Historic Navajo Bridge

Designation as ASCE Historic Civil Engineering Monument
The formal ceremony adding the Historic Navajo Bridge to ASCE’s list of Historic Civil Engineering Monuments was held on Friday, May 15th, 1997 at 1:00 p.m. A plaque commemorating the landmark was placed at the north end of the bridge at the new Interpretive Center.

Arizona’s Historic Navajo Bridge spans Marble Canyon in a graceful silvery arch approximately 470 ft. above the Colorado River in Grand Canyon National Park, approximately 125 miles north of Flagstaff, Arizona. The 750 ft. long steel bridge with it’s 616 ft. three-hinged spandrel arch main span has been judged to be the most historically significant bridge in Arizona.

The bridge is located in a uniquely beautiful region that is characterized by high plateaus and steep, red-walled canyons. Although the area is remote and sparsely populated, the bridge was a vital transportation link between northern Arizona and Southern Utah, providing access to the North Rim of the Grand Canyon National Park, Kaibab National Forest, Zion National Park, and Bryce National Park. Historic Navajo Bridge replaced Lee’s Ferry in 1928 as the only crossing of the Colorado River for a stretch of 600 miles and was still the only crossing between Glen Canyon Dam and Hoover Dam when it was taken out of service in 1995.

The bridge has been designated as only the fourth NATIONAL HISTORIC MONUMENT by the American Society of Civil Engineers (ASCE). Other ASCE landmarks in Arizona include the Theodore Roosevelt Dam and Salt River Project (1971); Hoover Dam (1984); and the Prehistoric Hohokam Canal System (1992).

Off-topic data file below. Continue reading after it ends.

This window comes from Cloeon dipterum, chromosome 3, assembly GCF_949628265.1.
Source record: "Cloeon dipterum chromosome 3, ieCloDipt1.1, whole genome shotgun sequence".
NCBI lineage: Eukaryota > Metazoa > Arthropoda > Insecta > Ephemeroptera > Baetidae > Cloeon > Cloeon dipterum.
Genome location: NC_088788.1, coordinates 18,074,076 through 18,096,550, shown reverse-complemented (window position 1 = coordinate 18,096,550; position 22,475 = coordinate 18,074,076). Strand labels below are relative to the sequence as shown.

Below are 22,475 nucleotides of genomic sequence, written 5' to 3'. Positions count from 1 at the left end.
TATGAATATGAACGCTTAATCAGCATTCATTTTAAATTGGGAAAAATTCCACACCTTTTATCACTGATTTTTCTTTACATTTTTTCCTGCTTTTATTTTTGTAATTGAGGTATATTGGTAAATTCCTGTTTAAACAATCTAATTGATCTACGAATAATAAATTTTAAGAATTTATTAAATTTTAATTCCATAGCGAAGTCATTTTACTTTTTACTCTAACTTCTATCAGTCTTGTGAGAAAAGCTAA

The bridge was replaced in 1995 to be a new and stronger parallel structure, which was designed by Cannon & Associates and constructed by Edward Kraemer and Sons, Inc.

The nomination for the Bridge was prepared by the staff at Cannon & Associates, whose effort was pivotal in obtaining the award.

Historic Navajo Bridge
Photo Tour

Looking north across the river below. The bridge on the left is the newly constructed bridge.

View from the other side, facing southward.

Another view facing south.

Another view of the new bridge.

The ASCE National Historical Civil Engineering Landmark.

New bridge extending from the rock canyon walls.

Looking upstream at the Colorado River.

Looking downstream at the new Navajo Bridge.